A $5 Ice Cream Sandwich Costs HOW MUCH When Paying With Bitcoin?

Additionally, another major blow was just dealt to Bitcoin as payments processor heavyweight Stripe stops supporting Bitcoin…

Some bad news to all those hoping that Bitcoin can still become a viable currency.

Major payments processor Stripe has decided to stop allowing transactions in Bitcoin.

We’ll let Stripe speak for themselves as to why (red bold added for emphasis):

In 2014, we became the first major payments company to support Bitcoin payments.

Note that they dedicated four years of support and have decided now, after all that development and all that energy spent, to pull the plug.

Stripe continues:

Our hope was that Bitcoin could become a universal, decentralized substrate for online transactions and help our customers enable buyers in places that had less credit card penetration or use cases where credit card fees were prohibitive.

Note that one of the original arguments for Bitcoin is thrown out the window: It is not currency.

Stripe continues

This has led to Bitcoin becoming less useful for payments, however. Transaction confirmation times have risen substantially; this, in turn, has led to an increase in the failure rate of transactions denominated in fiat currencies. (By the time the transaction is confirmed, fluctuations in Bitcoin price mean that it’s for the “wrong” amount.) Furthermore, fees have risen a great deal. For a regular Bitcoin transaction, a fee of tens of U.S. dollars is common, making Bitcoin transactions about as expensive as bank wires.

Bitcoin is very expensive to use. Sure, with something like gold and silver coins, there are costs involved as well, but the cost is substantially less to transact with actual money.

Note too the volatility aspect. By the time a person pays, after the Bitcoin transaction was verified and turned into dollars, especially with the crash over the last month, the person could owe more money to the merchant, which means an additional transaction fee, and another possible failure or wrong amount being payed again. It’s possible a person spends many times what the item cost to begin with by the time fees and converting BTC into fiat takes place.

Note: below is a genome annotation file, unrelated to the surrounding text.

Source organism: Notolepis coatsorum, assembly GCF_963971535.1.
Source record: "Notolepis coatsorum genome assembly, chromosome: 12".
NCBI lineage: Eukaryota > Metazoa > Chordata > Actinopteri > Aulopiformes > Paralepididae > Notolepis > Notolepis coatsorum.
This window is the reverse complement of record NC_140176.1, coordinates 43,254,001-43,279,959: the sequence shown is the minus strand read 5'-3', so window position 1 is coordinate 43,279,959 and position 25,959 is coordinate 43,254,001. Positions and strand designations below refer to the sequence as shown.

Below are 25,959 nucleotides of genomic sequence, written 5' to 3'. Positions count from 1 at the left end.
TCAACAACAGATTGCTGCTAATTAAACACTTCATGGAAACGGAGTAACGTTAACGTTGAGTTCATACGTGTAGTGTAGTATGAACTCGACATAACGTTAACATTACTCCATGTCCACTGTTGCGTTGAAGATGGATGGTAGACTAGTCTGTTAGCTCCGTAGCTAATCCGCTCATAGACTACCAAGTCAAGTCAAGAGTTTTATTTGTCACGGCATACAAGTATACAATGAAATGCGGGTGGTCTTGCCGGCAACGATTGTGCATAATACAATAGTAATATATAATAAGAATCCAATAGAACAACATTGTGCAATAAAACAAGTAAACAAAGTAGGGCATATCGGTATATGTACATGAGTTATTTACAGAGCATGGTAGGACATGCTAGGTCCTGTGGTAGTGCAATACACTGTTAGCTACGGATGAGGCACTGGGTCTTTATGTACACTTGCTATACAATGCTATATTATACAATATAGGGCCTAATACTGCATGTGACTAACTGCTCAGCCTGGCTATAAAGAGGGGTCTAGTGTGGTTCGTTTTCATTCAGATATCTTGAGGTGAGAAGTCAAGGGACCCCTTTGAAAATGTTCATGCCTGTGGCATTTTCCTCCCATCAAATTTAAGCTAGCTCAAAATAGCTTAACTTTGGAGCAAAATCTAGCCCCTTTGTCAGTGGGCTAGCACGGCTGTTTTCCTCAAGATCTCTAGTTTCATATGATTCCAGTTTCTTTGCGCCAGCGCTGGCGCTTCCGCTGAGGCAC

Stripe continues:

Because of this, we’ve seen the desire from our customers to accept Bitcoin decrease. And of the businesses that are accepting Bitcoin on Stripe, we’ve seen their revenues from Bitcoin decline substantially. Empirically, there are fewer and fewer use cases for which accepting or paying with Bitcoin makes sense.

Therefore, starting today, we are winding down support for Bitcoin payments. 

Despite this, we remain very optimistic about cryptocurrencies overall.

They have set the final date as April 23, 2018 to totally stop processing payments with Bitcoin.

But notice the kicker in the last line that says  “we remain optimistic about cryptocurrencies overall”.

They are not optimistic about Bitcoin, just cryptocurrencies.

Can that be stated differently?

How about: We don’t see Bitcoin as having any real purpose.

And since Bitcoin is no longer a currency, what is it?

Digital gold?

Let’s see: With the Perth Mint developing a gold-backed cryptocurrency, sooner or later everybody who bought Bitcoin thinking they bought “digital gold” will realize that there is actually such a thing as digital gold.

So if Bitcoin is not digital gold, what is it?

Math?

OK. Sure. Fine.

I’m not going to argue with anyone there.

I take enough heat for my fundamental and technical analysis as it is, so I wouldn’t want people thinking I have something against Bitcoin.

So yes: Bitcoin is math.

As for the price of the ice cream sandwich?

Tune in to the funny video below to find out (Disclaimer: It’s funny by assuming a dark sense of humor).

The short video was made by The WSJ showing what was once every Bitcoin fan’s wildest dream but is now just a pipe dream: Buying actual things with Bitcoin.

HODL at your own risk.

Stack accordingly…

– Half Dollar

 


 

About the Author

U.S. Army Iraq War Combat Veteran Paul “Half Dollar” Eberhart has an AS in Information Systems and Security from Western Technical College and a BA in Spanish from The University of North Carolina at Chapel Hill. Paul dived into gold & silver in 2009 as a natural progression from the prepper community. He is self-studied in the field of economics, an active amateur trader, and a Silver Bug at heart.

Paul’s free book Gold & Silver 2.0: Tales from the Crypto can be found in the usual places like Amazon, Apple iBooks & Google Play, or online at PaulEberhart.com. Paul’s Twitter is @Paul_Eberhart.

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